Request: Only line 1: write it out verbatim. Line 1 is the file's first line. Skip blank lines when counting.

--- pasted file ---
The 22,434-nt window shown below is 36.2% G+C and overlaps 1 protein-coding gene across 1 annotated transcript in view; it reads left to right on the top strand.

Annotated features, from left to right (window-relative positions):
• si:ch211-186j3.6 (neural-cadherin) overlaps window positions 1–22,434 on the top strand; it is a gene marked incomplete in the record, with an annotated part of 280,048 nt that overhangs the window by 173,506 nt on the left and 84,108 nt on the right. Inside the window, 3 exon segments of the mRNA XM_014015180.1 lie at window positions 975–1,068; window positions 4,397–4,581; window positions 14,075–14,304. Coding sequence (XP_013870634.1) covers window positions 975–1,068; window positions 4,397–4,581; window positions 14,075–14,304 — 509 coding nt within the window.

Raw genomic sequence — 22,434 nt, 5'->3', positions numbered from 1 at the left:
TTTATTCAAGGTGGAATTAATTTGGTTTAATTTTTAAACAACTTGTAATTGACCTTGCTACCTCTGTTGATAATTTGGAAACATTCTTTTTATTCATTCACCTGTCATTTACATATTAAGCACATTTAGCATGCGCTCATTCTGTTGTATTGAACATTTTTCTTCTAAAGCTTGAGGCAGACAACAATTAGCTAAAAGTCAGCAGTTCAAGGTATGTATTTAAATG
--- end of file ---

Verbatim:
The 22,434-nt window shown below is 36.2% G+C and overlaps 1 protein-coding gene across 1 annotated transcript in view; it reads left to right on the top strand.